Dr. Robert Montgomery ’82 is the second Montgomery to receive a heart transplant; his brother, Larry ’78, received one as well. Unfortunately, it took his father dying at 52 and his older brother Rich ’74 passing at 35, for the family to discover there was a genetic link to cardiomyopathy, a disease that affects the electrical pathways of the heart muscle.
“We didn’t know at the time that this was something that was passed on,” says Montgomery. “It wasn’t clear it was a genetic disorder until Rich died, which led to the discovery of the gene affecting his family and inspired him to help start the Montgomery Heart Foundation for Cardiomyopathy.
“When my dad got sick, transplants were in their infancy. All those things must have been in my sub-conscious as I went through my studies,” he says. “I was going to be a veterinarian, but I gravitated towards taking care of people.”
At St. Lawrence, faculty helped foster Montgomery’s interest in medicine, and he also learned the important people skills he would need in his future practice.
“There were people who had a big influence on me: Dana Professor Emeritus of Biology David Hornung and Professor Emeritus of Biology Tom Budd, to name a few,” he says. “They really nurtured my interest in science and medicine.”
At St. Lawrence, Bob was awarded the Thomas J. Watson Fellowship to conduct medical research in Africa the year after he graduated. Then it was on to the University of Rochester for his medical degree and Oxford, on a Fulbright Scholarship, for his doctorate. He was already on a path to a career in medicine when the genetic link to his family’s heart issues was discovered.
At 29, Montgomery had to have a defibrillator implanted, and, at the time, he was unsure if he would be able to become a surgeon. But that is exactly what he did. In 1987, he began working at Johns Hopkins Hospital and School of Medicine in numerous capacities of increasing responsibility before moving to NYU Medical, where, in July 2020, Montgomery was named chair of the Department of Surgery at New York University Langone Health. Along with his new title, Montgomery continues in his role as director of the NYU Langone Transplant Institute, where he has been innovating new transplant treatments since 2016.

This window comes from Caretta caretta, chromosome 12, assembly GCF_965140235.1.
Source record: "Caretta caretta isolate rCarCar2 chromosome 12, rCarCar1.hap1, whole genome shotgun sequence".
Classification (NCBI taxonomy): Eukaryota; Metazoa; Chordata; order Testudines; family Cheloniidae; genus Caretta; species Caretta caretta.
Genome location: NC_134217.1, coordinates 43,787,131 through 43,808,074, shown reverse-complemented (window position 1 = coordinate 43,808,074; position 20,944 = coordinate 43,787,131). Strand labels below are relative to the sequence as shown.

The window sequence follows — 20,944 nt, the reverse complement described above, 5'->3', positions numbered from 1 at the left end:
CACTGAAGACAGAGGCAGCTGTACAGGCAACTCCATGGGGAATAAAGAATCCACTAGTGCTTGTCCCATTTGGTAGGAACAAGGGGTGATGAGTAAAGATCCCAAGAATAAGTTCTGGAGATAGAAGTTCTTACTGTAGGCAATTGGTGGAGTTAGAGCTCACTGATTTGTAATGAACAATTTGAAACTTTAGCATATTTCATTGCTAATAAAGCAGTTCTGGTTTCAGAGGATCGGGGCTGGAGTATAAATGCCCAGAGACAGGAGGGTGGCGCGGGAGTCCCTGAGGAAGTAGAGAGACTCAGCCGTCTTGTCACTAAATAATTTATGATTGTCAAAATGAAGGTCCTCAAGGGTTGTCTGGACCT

The work includes innovations on kidney transplantation for highly sensitized and blood-type incompatible patients. Montgomery came up with the concept of kidney paired donation chains in which patients with donors who are incompatible by blood type or tissue exchange kidneys so everyone gets a compatible organ. This innovation is responsible for 1,000 kidney transplants every year that would not have occurred otherwise. He was also part of the team that invented a new way to remove kidneys from living donors using minimally invasive techniques. He has traveled the world, helping to teach doctors how to use these new techniques and technologies.
Montgomery’s medical career has taken a number of twists and turns, but like the circulatory system that he has devoted his life to treating, his journey always returns to the heart of the matter, quite literally. One of his innovations has been the development of protocols that allow hearts that are positive for hepatitis C to be transplanted into donor recipients.
In this case, he is a doctor who stands by his work. Under the care of his team at NYU, in 2018, Montgomery himself was the recipient of a heart transplanted from a hepatitis C donor with a history of heroin addiction who died of an overdose. Today, he is doing well and is HCV free.
Throughout his career, Montgomery has been generous in sharing his expertise and insights as a mentor to the next generation of St. Lawrence students. Many have had the opportunity to shadow Montgomery in his work. Some student mentees, like Morgan O’Hare ’16, share similar interests rooted in personal health challenges. O’Hare was diagnosed with a rare form of childhood cancer of the eye, which led her to follow a path into medicine, having benefited from shadowing Montgomery while he was at Johns Hopkins.
For Montgomery, staying close to the Laurentian family is easy. His older brother, Rich, was a fraternity brother of President William L. Fox ’75, and “Foxy” as the family calls him, has remained close to the family. “Foxy spoke at my wedding,” Montgomery adds. “He’s a great family friend.” It is one of the many reasons that St. Lawrence remains close to his heart.